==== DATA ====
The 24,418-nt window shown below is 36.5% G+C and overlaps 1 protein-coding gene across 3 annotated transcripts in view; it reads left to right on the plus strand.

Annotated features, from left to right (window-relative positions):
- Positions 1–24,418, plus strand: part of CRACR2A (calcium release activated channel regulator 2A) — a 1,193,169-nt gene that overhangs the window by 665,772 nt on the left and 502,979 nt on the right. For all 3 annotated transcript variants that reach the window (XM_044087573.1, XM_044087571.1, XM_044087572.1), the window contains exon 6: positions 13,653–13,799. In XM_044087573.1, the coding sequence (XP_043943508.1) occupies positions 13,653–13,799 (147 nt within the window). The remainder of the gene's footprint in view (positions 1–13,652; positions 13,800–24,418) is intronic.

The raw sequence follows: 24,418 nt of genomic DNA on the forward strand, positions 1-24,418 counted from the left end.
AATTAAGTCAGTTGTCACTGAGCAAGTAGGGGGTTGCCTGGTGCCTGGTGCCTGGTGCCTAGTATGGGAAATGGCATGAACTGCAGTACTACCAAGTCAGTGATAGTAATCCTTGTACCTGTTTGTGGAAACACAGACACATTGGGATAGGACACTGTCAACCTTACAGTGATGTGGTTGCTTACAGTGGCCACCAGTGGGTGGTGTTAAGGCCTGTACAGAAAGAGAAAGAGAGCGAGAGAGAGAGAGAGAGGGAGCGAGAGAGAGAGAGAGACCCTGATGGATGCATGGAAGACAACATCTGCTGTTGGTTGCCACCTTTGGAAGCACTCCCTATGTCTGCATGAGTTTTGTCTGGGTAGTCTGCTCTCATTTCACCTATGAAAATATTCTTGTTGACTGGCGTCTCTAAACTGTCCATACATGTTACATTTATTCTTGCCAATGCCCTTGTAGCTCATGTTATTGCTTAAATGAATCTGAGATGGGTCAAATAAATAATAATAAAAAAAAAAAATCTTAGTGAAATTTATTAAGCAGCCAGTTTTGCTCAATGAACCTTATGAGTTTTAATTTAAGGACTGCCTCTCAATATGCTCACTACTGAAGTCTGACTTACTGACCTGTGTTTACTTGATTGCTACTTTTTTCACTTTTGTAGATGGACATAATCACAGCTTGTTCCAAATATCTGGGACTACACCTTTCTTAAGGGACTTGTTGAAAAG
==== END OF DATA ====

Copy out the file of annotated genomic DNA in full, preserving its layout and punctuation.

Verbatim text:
The 24,418-nt window shown below is 36.5% G+C and overlaps 1 protein-coding gene across 3 annotated transcripts in view; it reads left to right on the plus strand.

Annotated features, from left to right (window-relative positions):
- Positions 1–24,418, plus strand: part of CRACR2A (calcium release activated channel regulator 2A) — a 1,193,169-nt gene that overhangs the window by 665,772 nt on the left and 502,979 nt on the right. For all 3 annotated transcript variants that reach the window (XM_044087573.1, XM_044087571.1, XM_044087572.1), the window contains exon 6: positions 13,653–13,799. In XM_044087573.1, the coding sequence (XP_043943508.1) occupies positions 13,653–13,799 (147 nt within the window). The remainder of the gene's footprint in view (positions 1–13,652; positions 13,800–24,418) is intronic.

The raw sequence follows: 24,418 nt of genomic DNA on the forward strand, positions 1-24,418 counted from the left end.
AATTAAGTCAGTTGTCACTGAGCAAGTAGGGGGTTGCCTGGTGCCTGGTGCCTGGTGCCTAGTATGGGAAATGGCATGAACTGCAGTACTACCAAGTCAGTGATAGTAATCCTTGTACCTGTTTGTGGAAACACAGACACATTGGGATAGGACACTGTCAACCTTACAGTGATGTGGTTGCTTACAGTGGCCACCAGTGGGTGGTGTTAAGGCCTGTACAGAAAGAGAAAGAGAGCGAGAGAGAGAGAGAGAGGGAGCGAGAGAGAGAGAGAGACCCTGATGGATGCATGGAAGACAACATCTGCTGTTGGTTGCCACCTTTGGAAGCACTCCCTATGTCTGCATGAGTTTTGTCTGGGTAGTCTGCTCTCATTTCACCTATGAAAATATTCTTGTTGACTGGCGTCTCTAAACTGTCCATACATGTTACATTTATTCTTGCCAATGCCCTTGTAGCTCATGTTATTGCTTAAATGAATCTGAGATGGGTCAAATAAATAATAATAAAAAAAAAAAATCTTAGTGAAATTTATTAAGCAGCCAGTTTTGCTCAATGAACCTTATGAGTTTTAATTTAAGGACTGCCTCTCAATATGCTCACTACTGAAGTCTGACTTACTGACCTGTGTTTACTTGATTGCTACTTTTTTCACTTTTGTAGATGGACATAATCACAGCTTGTTCCAAATATCTGGGACTACACCTTTCTTAAGGGACTTGTTGAAAAG